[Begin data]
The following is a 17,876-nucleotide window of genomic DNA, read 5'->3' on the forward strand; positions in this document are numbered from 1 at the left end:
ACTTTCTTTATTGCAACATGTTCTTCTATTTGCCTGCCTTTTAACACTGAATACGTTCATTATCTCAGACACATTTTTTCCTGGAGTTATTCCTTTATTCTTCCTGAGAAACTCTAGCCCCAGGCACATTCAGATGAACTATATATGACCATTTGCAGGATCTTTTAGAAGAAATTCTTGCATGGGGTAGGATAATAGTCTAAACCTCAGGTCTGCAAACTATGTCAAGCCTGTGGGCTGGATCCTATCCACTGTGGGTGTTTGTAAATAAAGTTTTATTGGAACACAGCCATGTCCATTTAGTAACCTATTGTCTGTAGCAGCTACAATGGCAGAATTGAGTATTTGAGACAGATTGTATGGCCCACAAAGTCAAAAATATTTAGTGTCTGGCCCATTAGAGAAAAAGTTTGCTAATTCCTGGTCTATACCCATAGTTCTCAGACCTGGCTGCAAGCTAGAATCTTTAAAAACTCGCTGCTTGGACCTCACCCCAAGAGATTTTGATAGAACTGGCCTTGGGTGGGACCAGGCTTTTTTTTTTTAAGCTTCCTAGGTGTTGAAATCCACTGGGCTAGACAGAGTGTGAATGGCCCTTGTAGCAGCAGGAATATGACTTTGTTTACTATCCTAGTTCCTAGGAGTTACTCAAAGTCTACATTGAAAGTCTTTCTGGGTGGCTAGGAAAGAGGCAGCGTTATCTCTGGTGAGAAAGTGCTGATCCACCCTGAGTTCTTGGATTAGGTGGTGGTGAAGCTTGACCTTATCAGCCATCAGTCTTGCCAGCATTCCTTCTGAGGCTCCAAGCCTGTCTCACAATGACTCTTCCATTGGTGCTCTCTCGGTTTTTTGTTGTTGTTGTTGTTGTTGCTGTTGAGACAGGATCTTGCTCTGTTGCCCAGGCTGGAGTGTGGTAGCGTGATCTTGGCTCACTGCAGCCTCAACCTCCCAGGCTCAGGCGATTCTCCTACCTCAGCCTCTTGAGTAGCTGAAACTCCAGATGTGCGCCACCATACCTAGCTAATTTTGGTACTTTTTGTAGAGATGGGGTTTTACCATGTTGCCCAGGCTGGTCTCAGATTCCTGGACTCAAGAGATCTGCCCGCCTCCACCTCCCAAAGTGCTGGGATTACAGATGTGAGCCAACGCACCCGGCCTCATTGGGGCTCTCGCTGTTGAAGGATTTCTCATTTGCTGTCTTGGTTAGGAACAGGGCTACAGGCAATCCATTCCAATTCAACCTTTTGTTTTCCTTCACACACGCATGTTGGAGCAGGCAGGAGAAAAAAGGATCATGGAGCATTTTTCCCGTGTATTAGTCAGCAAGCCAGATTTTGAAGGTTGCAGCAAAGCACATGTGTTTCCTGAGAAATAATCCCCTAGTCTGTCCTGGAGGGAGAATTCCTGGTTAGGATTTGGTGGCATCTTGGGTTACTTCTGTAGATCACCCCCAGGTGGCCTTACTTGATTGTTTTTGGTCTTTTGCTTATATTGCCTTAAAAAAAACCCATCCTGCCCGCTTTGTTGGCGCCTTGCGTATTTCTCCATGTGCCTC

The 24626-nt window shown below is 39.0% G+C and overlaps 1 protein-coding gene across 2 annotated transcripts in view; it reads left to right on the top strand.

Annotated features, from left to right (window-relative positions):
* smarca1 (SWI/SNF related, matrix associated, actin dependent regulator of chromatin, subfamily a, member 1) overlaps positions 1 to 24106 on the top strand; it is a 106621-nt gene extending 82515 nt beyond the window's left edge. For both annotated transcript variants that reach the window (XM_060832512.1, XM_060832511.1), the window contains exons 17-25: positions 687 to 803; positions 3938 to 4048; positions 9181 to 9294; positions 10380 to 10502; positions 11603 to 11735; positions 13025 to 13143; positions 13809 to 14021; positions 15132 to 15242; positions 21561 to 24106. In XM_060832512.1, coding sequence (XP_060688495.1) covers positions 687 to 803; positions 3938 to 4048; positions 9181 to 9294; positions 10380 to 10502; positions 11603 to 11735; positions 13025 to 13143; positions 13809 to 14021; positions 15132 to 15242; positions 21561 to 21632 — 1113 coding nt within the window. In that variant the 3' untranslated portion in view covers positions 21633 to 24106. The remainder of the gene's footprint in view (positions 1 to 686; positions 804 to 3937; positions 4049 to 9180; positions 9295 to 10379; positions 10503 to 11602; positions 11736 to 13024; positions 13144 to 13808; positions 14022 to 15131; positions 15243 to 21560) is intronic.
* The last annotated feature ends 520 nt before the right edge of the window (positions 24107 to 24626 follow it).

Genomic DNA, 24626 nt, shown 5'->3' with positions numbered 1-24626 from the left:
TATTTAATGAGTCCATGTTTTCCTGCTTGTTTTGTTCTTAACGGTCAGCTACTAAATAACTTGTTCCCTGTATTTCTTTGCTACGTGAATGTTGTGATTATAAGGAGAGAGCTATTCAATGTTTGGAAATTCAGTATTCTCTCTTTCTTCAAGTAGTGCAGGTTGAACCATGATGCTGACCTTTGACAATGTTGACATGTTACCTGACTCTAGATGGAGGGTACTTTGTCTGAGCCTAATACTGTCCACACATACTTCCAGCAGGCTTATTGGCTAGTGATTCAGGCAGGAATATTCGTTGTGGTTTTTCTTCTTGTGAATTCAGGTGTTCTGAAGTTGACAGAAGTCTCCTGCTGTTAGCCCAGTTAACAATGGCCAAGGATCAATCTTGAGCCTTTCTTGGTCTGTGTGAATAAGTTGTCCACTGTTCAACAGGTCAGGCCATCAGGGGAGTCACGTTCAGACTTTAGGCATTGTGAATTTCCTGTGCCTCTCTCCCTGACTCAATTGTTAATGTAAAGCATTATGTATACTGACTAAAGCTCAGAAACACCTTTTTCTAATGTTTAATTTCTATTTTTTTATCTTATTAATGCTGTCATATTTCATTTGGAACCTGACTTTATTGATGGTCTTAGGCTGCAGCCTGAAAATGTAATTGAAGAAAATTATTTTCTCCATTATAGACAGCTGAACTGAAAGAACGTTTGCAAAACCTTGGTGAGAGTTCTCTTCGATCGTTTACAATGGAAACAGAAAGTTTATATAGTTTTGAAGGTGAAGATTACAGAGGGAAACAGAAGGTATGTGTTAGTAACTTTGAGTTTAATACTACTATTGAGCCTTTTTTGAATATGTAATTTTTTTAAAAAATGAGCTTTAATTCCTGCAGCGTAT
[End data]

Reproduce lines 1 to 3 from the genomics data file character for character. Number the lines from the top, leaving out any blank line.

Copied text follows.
The following is a 17,876-nucleotide window of genomic DNA, read 5'->3' on the forward strand; positions in this document are numbered from 1 at the left end:
ACTTTCTTTATTGCAACATGTTCTTCTATTTGCCTGCCTTTTAACACTGAATACGTTCATTATCTCAGACACATTTTTTCCTGGAGTTATTCCTTTATTCTTCCTGAGAAACTCTAGCCCCAGGCACATTCAGATGAACTATATATGACCATTTGCAGGATCTTTTAGAAGAAATTCTTGCATGGGGTAGGATAATAGTCTAAACCTCAGGTCTGCAAACTATGTCAAGCCTGTGGGCTGGATCCTATCCACTGTGGGTGTTTGTAAATAAAGTTTTATTGGAACACAGCCATGTCCATTTAGTAACCTATTGTCTGTAGCAGCTACAATGGCAGAATTGAGTATTTGAGACAGATTGTATGGCCCACAAAGTCAAAAATATTTAGTGTCTGGCCCATTAGAGAAAAAGTTTGCTAATTCCTGGTCTATACCCATAGTTCTCAGACCTGGCTGCAAGCTAGAATCTTTAAAAACTCGCTGCTTGGACCTCACCCCAAGAGATTTTGATAGAACTGGCCTTGGGTGGGACCAGGCTTTTTTTTTTTAAGCTTCCTAGGTGTTGAAATCCACTGGGCTAGACAGAGTGTGAATGGCCCTTGTAGCAGCAGGAATATGACTTTGTTTACTATCCTAGTTCCTAGGAGTTACTCAAAGTCTACATTGAAAGTCTTTCTGGGTGGCTAGGAAAGAGGCAGCGTTATCTCTGGTGAGAAAGTGCTGATCCACCCTGAGTTCTTGGATTAGGTGGTGGTGAAGCTTGACCTTATCAGCCATCAGTCTTGCCAGCATTCCTTCTGAGGCTCCAAGCCTGTCTCACAATGACTCTTCCATTGGTGCTCTCTCGGTTTTTTGTTGTTGTTGTTGTTGTTGCTGTTGAGACAGGATCTTGCTCTGTTGCCCAGGCTGGAGTGTGGTAGCGTGATCTTGGCTCACTGCAGCCTCAACCTCCCAGGCTCAGGCGATTCTCCTACCTCAGCCTCTTGAGTAGCTGAAACTCCAGATGTGCGCCACCATACCTAGCTAATTTTGGTACTTTTTGTAGAGATGGGGTTTTACCATGTTGCCCAGGCTGGTCTCAGATTCCTGGACTCAAGAGATCTGCCCGCCTCCACCTCCCAAAGTGCTGGGATTACAGATGTGAGCCAACGCACCCGGCCTCATTGGGGCTCTCGCTGTTGAAGGATTTCTCATTTGCTGTCTTGGTTAGGAACAGGGCTACAGGCAATCCATTCCAATTCAACCTTTTGTTTTCCTTCACACACGCATGTTGGAGCAGGCAGGAGAAAAAAGGATCATGGAGCATTTTTCCCGTGTATTAGTCAGCAAGCCAGATTTTGAAGGTTGCAGCAAAGCACATGTGTTTCCTGAGAAATAATCCCCTAGTCTGTCCTGGAGGGAGAATTCCTGGTTAGGATTTGGTGGCATCTTGGGTTACTTCTGTAGATCACCCCCAGGTGGCCTTACTTGATTGTTTTTGGTCTTTTGCTTATATTGCCTTAAAAAAAACCCATCCTGCCCGCTTTGTTGGCGCCTTGCGTATTTCTCCATGTGCCTC

The 24626-nt window shown below is 39.0% G+C and overlaps 1 protein-coding gene across 2 annotated transcripts in view; it reads left to right on the top strand.